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U.S. races to administer COVID-19 vaccines as variant threat grows stronger

Fears mount over U.K. COVID variant
Growing fears over U.K. COVID variant despite drop in U.S. cases 03:51

The U.S. is slowly gaining momentum in the fight against the coronavirus, as the nation sees a drop in new cases and hospital admissions and a rise in vaccine production. But officials are now racing to get as many Americans as possible vaccinated before a new, more contagious variant of the virus becomes the dominant strain — which experts warn could happen in a matter of weeks. 

"We have yet to control this pandemic, we still have this emerging threat of variants," said CDC director Rochelle Walensky. 

Cases of the more contagious variant first detected in the U.K. are doubling nearly every 10 days. It's been spotted in at least 34 states, and it could become the nation's dominant strain in just a few weeks. 

In Newark, New Jersey, University Hospital has seen a nearly 50% rise in admissions. 

"All these variants do is encourage us to vaccinate people faster," said Dr. Shereef Elnahal, the president and CEO of the hospital. "The more people are vaccinated, the more we will be closer to herd immunity." 

One of the major areas of concern is Florida, which the CDC says has more U.K. variant cases than any other state. On Sunday night, maskless partiers took to the street in Tampa to celebrate their team's Super Bowl victory, raising concerns of a super-spreader event. 

There's also a major question about reopening schools. San Francisco and Chicago have reached tentative agreements to resume in-person learning, but teachers are still fighting back in Philadelphia.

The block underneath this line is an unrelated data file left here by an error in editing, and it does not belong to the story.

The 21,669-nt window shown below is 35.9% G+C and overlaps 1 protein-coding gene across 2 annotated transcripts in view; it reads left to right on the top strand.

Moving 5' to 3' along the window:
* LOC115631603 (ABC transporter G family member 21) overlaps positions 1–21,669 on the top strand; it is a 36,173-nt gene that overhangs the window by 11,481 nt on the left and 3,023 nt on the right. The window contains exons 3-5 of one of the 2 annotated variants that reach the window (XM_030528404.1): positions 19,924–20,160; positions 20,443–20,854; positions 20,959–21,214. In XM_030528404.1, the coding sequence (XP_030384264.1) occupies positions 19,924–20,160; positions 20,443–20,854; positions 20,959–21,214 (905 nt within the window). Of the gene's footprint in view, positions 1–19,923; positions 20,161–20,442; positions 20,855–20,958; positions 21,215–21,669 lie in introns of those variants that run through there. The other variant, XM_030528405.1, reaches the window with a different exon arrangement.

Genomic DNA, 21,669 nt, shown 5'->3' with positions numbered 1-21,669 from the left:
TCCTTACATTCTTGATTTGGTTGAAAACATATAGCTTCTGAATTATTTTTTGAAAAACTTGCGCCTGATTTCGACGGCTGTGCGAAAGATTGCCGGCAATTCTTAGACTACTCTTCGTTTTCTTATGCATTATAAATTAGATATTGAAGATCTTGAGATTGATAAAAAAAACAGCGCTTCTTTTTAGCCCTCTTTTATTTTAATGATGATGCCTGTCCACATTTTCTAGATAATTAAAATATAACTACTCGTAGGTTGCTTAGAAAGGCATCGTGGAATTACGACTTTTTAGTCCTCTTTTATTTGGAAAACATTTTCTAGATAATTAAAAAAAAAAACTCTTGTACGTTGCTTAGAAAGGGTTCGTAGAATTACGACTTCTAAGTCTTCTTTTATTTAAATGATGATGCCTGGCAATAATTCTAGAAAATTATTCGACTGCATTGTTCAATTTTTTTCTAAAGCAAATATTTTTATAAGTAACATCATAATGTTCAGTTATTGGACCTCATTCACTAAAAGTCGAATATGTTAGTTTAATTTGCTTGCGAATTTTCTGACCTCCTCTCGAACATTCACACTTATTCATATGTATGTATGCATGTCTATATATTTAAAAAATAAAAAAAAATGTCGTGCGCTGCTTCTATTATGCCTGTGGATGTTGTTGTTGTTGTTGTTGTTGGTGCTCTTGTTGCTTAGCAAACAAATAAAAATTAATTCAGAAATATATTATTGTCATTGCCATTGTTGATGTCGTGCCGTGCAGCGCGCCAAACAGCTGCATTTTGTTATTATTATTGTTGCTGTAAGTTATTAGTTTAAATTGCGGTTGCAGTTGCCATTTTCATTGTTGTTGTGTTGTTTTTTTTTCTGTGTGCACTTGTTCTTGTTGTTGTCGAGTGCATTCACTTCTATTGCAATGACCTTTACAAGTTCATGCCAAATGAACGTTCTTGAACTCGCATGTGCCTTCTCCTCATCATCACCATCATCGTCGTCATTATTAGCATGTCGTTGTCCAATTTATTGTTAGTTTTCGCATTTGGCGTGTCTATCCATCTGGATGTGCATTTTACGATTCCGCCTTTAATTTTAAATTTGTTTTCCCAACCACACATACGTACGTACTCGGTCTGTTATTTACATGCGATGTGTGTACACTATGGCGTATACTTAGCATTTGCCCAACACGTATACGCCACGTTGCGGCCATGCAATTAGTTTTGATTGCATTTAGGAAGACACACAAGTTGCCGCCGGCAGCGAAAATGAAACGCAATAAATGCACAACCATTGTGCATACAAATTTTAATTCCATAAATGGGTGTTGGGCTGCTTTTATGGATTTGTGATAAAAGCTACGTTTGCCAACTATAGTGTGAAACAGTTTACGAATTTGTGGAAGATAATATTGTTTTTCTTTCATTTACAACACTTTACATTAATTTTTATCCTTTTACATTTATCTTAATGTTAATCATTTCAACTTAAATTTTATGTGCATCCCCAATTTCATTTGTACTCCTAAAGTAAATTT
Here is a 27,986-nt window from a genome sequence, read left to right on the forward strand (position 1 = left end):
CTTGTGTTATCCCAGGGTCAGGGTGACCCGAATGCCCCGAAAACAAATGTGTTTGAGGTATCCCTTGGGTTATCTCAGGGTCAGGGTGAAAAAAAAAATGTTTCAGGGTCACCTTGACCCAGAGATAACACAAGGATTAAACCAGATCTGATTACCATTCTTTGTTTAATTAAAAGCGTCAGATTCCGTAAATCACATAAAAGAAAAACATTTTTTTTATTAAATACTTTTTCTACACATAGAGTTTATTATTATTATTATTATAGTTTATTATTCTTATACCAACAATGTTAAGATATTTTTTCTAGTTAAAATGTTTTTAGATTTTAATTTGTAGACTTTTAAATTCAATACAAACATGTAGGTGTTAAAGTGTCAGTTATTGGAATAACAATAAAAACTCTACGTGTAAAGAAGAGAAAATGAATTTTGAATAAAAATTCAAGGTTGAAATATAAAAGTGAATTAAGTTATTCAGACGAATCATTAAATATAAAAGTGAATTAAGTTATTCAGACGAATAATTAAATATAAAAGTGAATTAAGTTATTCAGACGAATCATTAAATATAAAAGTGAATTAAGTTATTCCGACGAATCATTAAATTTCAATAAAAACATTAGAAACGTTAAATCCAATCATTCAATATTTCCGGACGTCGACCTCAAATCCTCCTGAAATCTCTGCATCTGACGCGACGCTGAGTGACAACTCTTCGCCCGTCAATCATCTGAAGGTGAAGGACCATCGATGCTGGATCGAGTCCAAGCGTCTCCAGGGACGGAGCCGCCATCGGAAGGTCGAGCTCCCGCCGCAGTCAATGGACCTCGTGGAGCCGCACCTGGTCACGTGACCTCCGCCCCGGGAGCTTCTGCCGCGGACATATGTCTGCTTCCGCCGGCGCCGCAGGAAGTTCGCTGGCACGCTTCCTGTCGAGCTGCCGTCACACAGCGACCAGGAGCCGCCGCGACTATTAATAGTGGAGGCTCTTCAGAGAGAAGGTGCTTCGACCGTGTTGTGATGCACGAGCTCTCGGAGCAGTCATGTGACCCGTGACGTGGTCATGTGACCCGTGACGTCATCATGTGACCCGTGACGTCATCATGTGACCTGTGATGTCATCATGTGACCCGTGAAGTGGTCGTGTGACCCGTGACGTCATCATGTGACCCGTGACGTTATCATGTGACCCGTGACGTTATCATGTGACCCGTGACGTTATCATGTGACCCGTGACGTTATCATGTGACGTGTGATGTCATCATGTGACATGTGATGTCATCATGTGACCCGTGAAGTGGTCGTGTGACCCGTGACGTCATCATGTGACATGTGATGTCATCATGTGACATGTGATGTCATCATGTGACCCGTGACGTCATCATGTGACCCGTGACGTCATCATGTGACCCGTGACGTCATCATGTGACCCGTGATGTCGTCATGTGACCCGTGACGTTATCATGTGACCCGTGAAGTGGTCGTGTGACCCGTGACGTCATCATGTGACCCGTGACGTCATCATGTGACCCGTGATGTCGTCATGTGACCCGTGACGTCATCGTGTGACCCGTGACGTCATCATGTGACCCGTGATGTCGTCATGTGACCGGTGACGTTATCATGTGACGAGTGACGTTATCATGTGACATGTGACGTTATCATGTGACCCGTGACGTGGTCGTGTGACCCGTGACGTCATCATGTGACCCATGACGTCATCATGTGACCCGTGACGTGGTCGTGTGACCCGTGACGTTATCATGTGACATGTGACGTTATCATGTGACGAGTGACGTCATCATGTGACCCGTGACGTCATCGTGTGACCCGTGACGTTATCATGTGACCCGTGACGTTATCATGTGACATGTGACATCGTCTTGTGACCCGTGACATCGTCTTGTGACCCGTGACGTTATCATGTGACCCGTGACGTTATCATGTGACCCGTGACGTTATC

"The school district is hell-bent on forcing thousands of educators into unsafe buildings held together, in some cases quite literally, with duct-tape," said Jerry Jordan, the president of the Philadelphia Federation of Teachers. 

When asked how to balance the well-being of students and the safety of teachers, Philadelphia School District Superintendent William Hite said "you have to do both." 

"Individuals have to feel comfortable enough to feel that it is safe for them to return," he said, noting that, "Not having in-person learning is disproportionately impacting poor and minority children more than it's impacting others." 

New York City has announced it will reopen middle schools at the end of the month. The city is also creating a new mega-vaccination site at Citi Field, where it plans to prioritize taxi and food delivery workers. 

In the race to vaccinate Americans, South Africa serves as a warning. The nation announced Monday that it would stop the rollout of the AstraZeneca vaccine, saying it does not provide adequate protection against mild and moderate cases of the country's dominant variant.  

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